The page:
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Maroons hooker Andrew McCullough.

Queensland are embracing the 'underdog' tag with gusto, with captain Greg Inglis and his teammates talking up their backs-against-the-wall mission against NSW in Melbourne on Wednesday night.

The loss of 101 games of Origin experience with Johnathan Thurston, Cameron Smith and Cooper Cronk retiring was one thing. The loss of Billy Slater with a hamstring injury  for the Holden State of Origin series opener at the MCG on Monday is another.

But the tag of the outsider has always been embraced by the Maroons, despite Queensland winning 11 of the past 12 series. Captain Greg Inglis gave a compelling glimpse into the team mindset when asked at the start of the week whether the underdog tag sat well with him.

"Nothing changes there, we always have been," Inglis said.

"It doesn't matter how many series we have won in a row in the past....Queensland has always come in as underdogs. 

"We know what we have to do. We know what Origin is about. I have a young side that believes in our system and believes in our values.

"It is always about team first with Queensland."

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Maroons legend and columnist Steve Renouf said the underdog tag would be embraced by Inglis and his men on Wednesday night before pointing to its long-standing primacy in the mindset of Queensland teams.

"Queensland is very comfortable with the underdogs tag and we all like to ride on it," Renouf said.

"When Origin first started in 1980, NSW were the kings and always seemed to be favourites, and we don't have a problem with it because the ball then sits back in their court and they are expected to win.

"Then you look at the 1990s when I played and NSW had a gun team with the likes of [Brad] Fittler, [Laurie] Daley, [Glenn] Lazarus and [Paul] Sironen.

"Being underdogs takes pressure off Queensland and means we can concentrate on what we need to do to make it all count on the night."

Maroons coach Kevin Walters just shrugged and admitted that the bookmakers making NSW hot favourites to win, as they had again for Wednesday night’s clash, was nothing new.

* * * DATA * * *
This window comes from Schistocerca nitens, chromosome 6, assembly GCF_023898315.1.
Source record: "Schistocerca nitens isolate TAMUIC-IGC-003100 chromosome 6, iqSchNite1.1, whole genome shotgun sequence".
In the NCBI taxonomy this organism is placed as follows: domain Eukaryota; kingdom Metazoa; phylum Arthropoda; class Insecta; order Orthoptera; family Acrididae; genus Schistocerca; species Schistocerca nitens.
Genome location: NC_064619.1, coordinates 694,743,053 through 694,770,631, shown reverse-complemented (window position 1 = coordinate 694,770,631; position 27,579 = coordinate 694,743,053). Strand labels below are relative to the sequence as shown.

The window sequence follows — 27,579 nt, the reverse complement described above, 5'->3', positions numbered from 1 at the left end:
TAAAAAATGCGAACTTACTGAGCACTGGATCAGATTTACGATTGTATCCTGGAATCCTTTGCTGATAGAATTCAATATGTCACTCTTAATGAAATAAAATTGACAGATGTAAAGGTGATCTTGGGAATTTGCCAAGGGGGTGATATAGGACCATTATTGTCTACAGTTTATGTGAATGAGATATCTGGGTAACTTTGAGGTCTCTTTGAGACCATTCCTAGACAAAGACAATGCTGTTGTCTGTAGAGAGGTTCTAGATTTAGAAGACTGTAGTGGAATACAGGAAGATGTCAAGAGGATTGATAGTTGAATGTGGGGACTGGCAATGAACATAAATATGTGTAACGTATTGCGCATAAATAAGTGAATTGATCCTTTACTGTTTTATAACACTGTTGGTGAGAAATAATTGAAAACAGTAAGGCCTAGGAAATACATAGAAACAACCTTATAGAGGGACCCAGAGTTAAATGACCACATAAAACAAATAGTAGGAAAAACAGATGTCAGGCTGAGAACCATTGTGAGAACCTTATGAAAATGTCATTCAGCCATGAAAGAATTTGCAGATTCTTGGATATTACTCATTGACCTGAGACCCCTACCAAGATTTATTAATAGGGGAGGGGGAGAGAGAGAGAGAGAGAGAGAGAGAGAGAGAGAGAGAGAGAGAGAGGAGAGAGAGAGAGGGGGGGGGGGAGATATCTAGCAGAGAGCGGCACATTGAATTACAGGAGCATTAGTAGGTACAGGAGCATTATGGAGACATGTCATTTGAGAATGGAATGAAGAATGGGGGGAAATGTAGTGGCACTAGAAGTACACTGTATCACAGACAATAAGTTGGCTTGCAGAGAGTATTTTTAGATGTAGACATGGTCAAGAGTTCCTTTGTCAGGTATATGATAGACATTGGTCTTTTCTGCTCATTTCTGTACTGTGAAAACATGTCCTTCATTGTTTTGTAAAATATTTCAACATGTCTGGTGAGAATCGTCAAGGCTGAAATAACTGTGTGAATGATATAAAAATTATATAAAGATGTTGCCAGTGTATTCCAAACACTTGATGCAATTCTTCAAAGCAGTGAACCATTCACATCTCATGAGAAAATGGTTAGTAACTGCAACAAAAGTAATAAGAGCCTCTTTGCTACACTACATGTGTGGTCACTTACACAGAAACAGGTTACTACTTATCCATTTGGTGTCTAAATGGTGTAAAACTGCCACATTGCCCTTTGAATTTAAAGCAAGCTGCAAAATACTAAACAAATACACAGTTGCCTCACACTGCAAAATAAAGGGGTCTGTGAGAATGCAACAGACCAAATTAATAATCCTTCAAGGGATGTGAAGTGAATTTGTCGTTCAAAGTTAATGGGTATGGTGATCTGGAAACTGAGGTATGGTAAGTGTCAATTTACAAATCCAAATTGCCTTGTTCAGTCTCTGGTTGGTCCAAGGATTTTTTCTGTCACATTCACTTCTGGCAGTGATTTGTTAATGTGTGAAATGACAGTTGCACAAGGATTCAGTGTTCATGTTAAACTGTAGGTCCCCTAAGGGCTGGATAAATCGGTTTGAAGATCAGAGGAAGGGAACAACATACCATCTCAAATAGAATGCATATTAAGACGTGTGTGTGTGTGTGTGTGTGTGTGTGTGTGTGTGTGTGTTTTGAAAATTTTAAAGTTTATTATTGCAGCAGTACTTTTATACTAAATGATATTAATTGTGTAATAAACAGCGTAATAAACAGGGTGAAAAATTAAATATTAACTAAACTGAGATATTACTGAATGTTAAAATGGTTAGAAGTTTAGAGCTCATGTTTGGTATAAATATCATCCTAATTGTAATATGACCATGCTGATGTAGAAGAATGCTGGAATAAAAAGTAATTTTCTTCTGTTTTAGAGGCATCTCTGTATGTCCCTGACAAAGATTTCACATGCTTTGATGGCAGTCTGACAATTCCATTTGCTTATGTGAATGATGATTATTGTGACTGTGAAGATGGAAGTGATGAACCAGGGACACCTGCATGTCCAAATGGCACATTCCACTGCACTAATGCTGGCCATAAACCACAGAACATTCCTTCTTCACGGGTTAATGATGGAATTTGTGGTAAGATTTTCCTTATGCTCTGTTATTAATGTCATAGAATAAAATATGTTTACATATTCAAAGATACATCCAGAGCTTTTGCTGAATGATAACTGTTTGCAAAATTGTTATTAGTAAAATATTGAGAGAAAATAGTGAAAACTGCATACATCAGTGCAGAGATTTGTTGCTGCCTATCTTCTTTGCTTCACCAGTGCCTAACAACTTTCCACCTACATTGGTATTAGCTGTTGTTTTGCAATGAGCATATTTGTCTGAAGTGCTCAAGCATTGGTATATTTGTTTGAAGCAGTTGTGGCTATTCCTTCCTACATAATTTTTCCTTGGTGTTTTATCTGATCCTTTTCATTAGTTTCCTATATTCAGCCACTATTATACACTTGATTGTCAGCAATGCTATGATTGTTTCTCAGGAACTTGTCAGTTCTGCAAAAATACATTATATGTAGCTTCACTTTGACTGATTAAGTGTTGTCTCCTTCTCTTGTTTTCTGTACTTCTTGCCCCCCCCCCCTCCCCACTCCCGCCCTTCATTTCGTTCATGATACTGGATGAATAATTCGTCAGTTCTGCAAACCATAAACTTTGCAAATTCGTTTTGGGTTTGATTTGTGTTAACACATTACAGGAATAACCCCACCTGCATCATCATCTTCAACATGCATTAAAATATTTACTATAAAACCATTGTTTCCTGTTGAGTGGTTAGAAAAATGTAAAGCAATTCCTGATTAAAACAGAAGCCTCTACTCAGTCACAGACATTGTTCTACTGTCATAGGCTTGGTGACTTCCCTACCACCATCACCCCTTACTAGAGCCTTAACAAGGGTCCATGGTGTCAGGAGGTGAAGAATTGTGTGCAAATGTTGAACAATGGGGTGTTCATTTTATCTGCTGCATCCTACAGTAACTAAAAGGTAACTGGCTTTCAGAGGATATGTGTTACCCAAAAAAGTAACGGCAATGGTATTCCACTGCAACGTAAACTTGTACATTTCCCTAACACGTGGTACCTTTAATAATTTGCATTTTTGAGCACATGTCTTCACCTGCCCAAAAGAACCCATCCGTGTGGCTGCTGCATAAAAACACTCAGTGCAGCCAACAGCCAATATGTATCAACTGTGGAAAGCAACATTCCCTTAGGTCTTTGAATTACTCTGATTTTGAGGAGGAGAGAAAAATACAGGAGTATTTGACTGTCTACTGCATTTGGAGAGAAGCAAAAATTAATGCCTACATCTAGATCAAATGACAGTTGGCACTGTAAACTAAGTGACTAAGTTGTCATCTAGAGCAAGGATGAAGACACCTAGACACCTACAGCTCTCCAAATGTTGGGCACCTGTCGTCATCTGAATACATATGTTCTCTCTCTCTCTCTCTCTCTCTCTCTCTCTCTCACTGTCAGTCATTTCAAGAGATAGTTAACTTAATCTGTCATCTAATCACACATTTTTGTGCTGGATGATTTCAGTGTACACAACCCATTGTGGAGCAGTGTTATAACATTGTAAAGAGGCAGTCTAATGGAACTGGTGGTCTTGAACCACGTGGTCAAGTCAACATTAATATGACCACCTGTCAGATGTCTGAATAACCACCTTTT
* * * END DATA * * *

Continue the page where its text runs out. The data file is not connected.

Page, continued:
"Given the side NSW have picked, it's always been the way," Walters said.

"I'm not a gambling man but for whatever reason, NSW have been favourites and this year is no different.

"It doesn't change what happens on Wednesday night from a playing point of view and I'm sure Brad [Fittler] is of the same opinion. It doesn't matter what people think, it's how they feel about their preparation going into the game. It won't change anything we do."

The underdog symbolism has also been embraced by the new Maroons. Growing up in Dalby in regional Queensland, debutant Andrew McCullough said Brett Dallas was his idol.

It might seen strange for McCullough, now a hooker, to look up to a flying winger but the 1995 clean sweep and the late try by Dallas in game two at the MCG to secure the series win remains a powerful memory.

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"That 1995 try just stuck in my head when I was a kid," McCullough told

"It was a cold winter’s night and Queensland were underdogs and shouldn’t have won that series. That image just sticks in my head. It is something I loved."

There are plenty of reasons to suggest the Maroons really are underdogs this time, but Renouf holds hope that the big game players for  Queensland can secure a famous victory.

"There is a counterbalance between NSW having 11 debutants and Queensland losing the three guns Thurston, Cronk and Smith…and now Billy Slater," he said.

"Even though I love the two NSW boys Jimmy Roberts and Latrell Mitchell and what they bring, I am still looking forward to our two older heads Greg Inglis and Will Chambers giving it to them out in the centres."


Witness Australia's greatest sporting rivalry when Origin comes to the Melbourne Cricket Ground on Wednesday, June 6. Bronze tickets available from $49 here.

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